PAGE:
Volume 33, Issue 2
  • ISSN 0172-8865
  • E-ISSN: 1569-9730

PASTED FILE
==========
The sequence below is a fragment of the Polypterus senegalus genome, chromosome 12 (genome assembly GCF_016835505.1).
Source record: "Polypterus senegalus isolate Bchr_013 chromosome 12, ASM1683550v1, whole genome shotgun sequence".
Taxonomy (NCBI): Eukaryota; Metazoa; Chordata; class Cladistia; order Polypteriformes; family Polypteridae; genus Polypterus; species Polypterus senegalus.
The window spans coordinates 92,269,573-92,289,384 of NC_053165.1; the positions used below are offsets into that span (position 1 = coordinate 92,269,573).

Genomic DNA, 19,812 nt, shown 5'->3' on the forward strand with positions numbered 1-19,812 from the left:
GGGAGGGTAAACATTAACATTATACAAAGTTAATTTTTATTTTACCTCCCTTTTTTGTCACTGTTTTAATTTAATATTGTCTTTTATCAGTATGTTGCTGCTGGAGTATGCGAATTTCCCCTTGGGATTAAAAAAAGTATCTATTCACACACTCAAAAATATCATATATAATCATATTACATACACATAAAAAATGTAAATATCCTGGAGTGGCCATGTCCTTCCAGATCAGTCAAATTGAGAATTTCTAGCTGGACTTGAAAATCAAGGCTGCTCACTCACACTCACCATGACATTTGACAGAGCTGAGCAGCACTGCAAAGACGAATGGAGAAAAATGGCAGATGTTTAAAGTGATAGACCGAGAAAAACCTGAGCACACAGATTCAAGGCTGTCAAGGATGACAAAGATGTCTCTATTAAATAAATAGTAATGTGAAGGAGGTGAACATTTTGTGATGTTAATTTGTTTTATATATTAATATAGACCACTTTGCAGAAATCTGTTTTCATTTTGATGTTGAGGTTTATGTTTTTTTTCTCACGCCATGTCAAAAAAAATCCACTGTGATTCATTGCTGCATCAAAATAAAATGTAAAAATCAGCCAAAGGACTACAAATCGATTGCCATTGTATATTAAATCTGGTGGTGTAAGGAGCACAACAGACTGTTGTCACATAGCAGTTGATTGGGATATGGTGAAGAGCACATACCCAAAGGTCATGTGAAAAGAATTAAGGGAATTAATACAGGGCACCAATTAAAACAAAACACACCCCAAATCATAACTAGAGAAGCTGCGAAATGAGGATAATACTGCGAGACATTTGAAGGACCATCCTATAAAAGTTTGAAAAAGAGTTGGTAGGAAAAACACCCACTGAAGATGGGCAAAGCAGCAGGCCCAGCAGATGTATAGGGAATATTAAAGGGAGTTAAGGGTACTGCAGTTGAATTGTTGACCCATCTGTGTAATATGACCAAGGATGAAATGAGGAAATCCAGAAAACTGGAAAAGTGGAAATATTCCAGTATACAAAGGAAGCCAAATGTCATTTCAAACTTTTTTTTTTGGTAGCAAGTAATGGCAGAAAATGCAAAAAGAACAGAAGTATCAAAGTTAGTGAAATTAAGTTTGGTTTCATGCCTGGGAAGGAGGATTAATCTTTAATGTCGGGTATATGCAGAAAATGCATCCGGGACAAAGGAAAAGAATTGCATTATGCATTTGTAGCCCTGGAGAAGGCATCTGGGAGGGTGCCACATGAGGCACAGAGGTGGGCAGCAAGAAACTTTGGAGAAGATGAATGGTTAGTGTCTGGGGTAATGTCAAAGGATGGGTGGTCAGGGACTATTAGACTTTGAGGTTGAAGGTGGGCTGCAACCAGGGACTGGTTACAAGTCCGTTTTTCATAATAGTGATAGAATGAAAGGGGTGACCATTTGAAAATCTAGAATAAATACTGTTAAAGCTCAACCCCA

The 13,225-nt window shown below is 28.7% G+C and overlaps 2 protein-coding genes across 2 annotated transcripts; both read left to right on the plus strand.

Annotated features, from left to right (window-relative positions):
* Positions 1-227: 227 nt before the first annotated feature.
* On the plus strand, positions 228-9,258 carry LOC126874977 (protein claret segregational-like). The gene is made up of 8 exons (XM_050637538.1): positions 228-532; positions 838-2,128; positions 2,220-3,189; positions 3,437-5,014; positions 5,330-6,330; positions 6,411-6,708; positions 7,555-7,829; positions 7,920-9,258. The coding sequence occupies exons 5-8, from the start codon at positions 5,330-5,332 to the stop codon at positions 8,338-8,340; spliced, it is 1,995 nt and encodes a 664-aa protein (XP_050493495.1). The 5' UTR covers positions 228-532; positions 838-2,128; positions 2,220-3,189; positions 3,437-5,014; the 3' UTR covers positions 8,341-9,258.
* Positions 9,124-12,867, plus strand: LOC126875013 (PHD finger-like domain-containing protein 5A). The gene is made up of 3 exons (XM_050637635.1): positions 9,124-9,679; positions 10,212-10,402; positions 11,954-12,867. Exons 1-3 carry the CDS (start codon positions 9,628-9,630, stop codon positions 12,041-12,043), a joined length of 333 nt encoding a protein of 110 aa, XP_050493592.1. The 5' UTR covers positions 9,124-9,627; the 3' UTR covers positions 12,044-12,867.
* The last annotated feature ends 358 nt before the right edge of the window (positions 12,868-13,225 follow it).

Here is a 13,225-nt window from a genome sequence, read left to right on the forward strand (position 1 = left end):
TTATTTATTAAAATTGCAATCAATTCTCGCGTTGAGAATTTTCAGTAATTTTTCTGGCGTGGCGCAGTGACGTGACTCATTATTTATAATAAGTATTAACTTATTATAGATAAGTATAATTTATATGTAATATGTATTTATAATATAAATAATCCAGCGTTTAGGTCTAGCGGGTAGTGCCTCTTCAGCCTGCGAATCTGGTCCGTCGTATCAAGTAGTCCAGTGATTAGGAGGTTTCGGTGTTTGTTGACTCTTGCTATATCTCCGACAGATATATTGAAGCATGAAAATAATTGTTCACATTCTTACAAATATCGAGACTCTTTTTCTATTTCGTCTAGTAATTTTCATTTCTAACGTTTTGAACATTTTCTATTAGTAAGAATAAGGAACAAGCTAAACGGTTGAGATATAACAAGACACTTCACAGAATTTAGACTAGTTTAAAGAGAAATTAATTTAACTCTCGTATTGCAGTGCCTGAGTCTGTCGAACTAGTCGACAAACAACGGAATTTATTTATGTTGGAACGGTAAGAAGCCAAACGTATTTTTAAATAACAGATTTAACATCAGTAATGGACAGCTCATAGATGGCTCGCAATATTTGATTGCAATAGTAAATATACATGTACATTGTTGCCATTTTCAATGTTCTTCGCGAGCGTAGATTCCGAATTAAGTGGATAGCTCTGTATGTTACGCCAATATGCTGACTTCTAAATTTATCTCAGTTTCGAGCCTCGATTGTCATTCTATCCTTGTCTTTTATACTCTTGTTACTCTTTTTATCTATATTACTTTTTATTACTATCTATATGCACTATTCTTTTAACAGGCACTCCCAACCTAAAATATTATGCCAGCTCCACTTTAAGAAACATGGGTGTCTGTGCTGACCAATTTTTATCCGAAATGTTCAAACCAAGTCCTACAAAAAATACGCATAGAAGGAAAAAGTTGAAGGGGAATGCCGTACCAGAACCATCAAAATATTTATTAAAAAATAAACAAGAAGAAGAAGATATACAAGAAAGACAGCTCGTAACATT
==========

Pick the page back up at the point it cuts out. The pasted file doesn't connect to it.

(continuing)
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This article argues that the external history of South African English (SAfE) points towards the merits of conceptualizing SAfE as the product of a three-stage koinéization process, the last stage of which takes place contemporaneously with the establishment of Johannesburg. This is at odds with the standard position, which views SAfE as an early-to-mid 19th-century variety with its characteristic features having been fixed during the earlier colonization of the Cape and Natal. This reconceptualization is, in turn, usefully employed to solve Trudgill’s (2004) so-called “South African puzzle’’: in essence, the postulation of SAfE as a late 19th-century English explains why START-Backing has occurred in SAfE but not in the closely related Australasian varieties.


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